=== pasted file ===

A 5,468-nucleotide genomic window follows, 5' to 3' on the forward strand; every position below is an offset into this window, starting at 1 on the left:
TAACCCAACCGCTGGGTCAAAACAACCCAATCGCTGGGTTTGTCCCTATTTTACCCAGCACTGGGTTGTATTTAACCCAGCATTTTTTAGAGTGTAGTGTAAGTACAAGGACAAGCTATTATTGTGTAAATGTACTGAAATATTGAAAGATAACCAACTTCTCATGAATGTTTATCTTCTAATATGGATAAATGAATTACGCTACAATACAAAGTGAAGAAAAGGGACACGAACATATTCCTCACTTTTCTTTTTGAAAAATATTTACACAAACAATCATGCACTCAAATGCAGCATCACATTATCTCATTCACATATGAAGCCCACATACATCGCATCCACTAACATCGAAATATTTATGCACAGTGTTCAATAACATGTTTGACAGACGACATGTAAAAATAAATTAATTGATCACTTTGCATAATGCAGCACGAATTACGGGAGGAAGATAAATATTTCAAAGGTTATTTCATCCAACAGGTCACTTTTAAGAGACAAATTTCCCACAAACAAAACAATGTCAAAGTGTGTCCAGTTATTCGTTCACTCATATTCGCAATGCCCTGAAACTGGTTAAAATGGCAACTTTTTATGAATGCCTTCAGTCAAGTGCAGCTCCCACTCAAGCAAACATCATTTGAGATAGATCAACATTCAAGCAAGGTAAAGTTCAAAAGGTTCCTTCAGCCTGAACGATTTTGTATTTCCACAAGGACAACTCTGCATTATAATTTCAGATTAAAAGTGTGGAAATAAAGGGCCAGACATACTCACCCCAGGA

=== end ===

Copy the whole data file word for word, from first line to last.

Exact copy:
A 5,468-nucleotide genomic window follows, 5' to 3' on the forward strand; every position below is an offset into this window, starting at 1 on the left:
TAACCCAACCGCTGGGTCAAAACAACCCAATCGCTGGGTTTGTCCCTATTTTACCCAGCACTGGGTTGTATTTAACCCAGCATTTTTTAGAGTGTAGTGTAAGTACAAGGACAAGCTATTATTGTGTAAATGTACTGAAATATTGAAAGATAACCAACTTCTCATGAATGTTTATCTTCTAATATGGATAAATGAATTACGCTACAATACAAAGTGAAGAAAAGGGACACGAACATATTCCTCACTTTTCTTTTTGAAAAATATTTACACAAACAATCATGCACTCAAATGCAGCATCACATTATCTCATTCACATATGAAGCCCACATACATCGCATCCACTAACATCGAAATATTTATGCACAGTGTTCAATAACATGTTTGACAGACGACATGTAAAAATAAATTAATTGATCACTTTGCATAATGCAGCACGAATTACGGGAGGAAGATAAATATTTCAAAGGTTATTTCATCCAACAGGTCACTTTTAAGAGACAAATTTCCCACAAACAAAACAATGTCAAAGTGTGTCCAGTTATTCGTTCACTCATATTCGCAATGCCCTGAAACTGGTTAAAATGGCAACTTTTTATGAATGCCTTCAGTCAAGTGCAGCTCCCACTCAAGCAAACATCATTTGAGATAGATCAACATTCAAGCAAGGTAAAGTTCAAAAGGTTCCTTCAGCCTGAACGATTTTGTATTTCCACAAGGACAACTCTGCATTATAATTTCAGATTAAAAGTGTGGAAATAAAGGGCCAGACATACTCACCCCAGGA